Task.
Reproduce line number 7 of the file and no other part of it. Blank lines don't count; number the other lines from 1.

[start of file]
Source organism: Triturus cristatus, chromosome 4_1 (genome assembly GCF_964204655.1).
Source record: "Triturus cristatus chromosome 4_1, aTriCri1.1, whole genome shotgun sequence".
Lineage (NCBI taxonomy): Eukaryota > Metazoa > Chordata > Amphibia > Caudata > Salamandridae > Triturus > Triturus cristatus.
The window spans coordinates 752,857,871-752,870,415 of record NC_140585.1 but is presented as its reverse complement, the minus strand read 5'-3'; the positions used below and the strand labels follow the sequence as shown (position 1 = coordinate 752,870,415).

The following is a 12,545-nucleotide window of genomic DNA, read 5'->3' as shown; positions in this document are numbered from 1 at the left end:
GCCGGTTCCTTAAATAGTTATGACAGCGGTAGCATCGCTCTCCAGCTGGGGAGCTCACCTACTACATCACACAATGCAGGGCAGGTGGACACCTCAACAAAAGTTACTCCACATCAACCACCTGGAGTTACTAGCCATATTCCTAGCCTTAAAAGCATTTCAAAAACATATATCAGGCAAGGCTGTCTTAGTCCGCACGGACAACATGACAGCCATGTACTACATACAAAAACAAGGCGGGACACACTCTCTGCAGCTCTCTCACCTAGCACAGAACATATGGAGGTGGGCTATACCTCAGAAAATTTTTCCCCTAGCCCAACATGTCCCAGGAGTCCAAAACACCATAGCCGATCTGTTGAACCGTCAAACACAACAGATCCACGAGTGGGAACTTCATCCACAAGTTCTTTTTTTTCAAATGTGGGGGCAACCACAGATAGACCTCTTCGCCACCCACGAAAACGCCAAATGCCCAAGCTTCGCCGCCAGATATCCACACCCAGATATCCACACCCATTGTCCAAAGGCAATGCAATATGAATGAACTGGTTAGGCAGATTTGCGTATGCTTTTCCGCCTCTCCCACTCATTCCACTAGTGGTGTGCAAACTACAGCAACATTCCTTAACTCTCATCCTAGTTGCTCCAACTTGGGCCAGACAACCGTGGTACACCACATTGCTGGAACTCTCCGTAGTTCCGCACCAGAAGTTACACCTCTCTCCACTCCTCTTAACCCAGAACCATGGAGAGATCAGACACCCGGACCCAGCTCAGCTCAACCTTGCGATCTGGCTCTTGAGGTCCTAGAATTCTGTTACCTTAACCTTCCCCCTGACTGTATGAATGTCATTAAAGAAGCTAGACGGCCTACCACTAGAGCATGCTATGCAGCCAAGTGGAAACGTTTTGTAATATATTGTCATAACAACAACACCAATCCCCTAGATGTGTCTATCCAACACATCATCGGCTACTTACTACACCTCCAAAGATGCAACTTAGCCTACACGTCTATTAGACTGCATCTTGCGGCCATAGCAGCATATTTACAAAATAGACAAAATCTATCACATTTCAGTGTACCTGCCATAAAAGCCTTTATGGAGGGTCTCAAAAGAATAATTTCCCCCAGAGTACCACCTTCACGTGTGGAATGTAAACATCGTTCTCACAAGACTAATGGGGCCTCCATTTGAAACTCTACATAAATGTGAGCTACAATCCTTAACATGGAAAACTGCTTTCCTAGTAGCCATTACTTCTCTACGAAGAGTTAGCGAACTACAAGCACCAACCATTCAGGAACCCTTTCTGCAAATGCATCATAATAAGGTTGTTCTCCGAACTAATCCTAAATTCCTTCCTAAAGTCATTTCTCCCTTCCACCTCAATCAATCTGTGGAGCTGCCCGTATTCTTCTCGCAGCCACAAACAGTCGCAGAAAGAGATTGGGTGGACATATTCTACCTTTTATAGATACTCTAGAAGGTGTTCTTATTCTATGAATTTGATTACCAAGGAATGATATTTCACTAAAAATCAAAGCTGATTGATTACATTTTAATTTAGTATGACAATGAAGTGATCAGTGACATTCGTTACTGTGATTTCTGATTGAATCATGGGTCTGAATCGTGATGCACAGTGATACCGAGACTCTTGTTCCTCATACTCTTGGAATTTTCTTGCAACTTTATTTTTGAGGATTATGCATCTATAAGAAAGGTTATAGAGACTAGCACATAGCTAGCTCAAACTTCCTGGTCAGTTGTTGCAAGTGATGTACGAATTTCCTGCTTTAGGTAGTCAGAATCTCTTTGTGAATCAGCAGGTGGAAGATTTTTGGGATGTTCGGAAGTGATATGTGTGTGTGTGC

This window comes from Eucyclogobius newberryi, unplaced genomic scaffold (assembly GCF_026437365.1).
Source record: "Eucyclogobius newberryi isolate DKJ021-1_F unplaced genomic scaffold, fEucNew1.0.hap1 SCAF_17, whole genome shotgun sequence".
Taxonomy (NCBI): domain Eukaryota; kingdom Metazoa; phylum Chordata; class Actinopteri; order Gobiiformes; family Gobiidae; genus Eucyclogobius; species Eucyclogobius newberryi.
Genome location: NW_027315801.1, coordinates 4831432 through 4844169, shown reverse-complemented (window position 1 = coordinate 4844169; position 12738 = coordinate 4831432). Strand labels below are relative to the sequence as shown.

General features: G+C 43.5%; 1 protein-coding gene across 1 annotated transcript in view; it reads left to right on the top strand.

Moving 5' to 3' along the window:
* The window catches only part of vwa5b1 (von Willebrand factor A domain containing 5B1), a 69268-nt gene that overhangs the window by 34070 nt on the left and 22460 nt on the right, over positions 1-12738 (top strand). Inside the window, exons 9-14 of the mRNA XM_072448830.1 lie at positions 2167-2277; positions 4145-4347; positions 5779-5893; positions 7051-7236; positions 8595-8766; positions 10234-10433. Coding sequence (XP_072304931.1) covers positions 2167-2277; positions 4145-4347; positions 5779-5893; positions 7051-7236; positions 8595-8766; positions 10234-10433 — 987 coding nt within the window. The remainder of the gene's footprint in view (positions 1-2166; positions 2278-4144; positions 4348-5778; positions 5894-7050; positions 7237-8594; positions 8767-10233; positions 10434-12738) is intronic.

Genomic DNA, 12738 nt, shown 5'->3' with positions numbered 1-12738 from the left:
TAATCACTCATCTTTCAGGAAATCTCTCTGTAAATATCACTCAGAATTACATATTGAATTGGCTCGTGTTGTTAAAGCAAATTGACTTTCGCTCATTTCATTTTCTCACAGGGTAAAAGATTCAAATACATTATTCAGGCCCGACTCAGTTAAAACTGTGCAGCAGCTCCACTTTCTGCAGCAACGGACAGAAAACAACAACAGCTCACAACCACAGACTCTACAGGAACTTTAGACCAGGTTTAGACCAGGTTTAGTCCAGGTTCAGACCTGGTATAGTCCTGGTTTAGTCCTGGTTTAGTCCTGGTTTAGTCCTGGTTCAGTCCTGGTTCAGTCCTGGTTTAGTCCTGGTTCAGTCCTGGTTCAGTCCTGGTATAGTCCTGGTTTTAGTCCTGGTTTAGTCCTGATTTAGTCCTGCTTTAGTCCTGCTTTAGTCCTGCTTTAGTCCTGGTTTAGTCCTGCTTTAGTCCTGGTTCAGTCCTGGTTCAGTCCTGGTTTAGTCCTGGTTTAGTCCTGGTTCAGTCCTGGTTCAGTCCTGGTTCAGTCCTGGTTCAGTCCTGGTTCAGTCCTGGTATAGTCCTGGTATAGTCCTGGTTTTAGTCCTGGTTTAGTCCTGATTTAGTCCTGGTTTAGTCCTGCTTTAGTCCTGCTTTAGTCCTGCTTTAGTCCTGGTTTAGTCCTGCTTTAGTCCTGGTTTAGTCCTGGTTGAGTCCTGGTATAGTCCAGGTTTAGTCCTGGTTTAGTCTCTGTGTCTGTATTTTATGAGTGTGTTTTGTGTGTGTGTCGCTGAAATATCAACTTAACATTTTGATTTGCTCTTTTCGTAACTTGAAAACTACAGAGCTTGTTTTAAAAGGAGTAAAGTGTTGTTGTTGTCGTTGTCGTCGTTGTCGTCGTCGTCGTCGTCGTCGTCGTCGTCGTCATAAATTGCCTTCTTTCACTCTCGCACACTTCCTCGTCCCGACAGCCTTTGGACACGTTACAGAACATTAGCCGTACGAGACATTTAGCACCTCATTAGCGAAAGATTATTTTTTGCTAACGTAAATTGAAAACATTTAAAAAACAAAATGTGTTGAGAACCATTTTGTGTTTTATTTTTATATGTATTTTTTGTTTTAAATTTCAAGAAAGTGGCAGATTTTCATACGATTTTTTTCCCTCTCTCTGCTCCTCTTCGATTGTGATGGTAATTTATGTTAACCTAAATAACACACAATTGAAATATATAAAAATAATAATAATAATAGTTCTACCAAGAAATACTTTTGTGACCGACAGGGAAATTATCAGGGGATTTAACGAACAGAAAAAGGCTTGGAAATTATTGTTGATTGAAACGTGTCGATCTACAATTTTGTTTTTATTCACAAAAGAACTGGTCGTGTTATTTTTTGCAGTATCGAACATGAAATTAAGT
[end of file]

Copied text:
This window comes from Eucyclogobius newberryi, unplaced genomic scaffold (assembly GCF_026437365.1).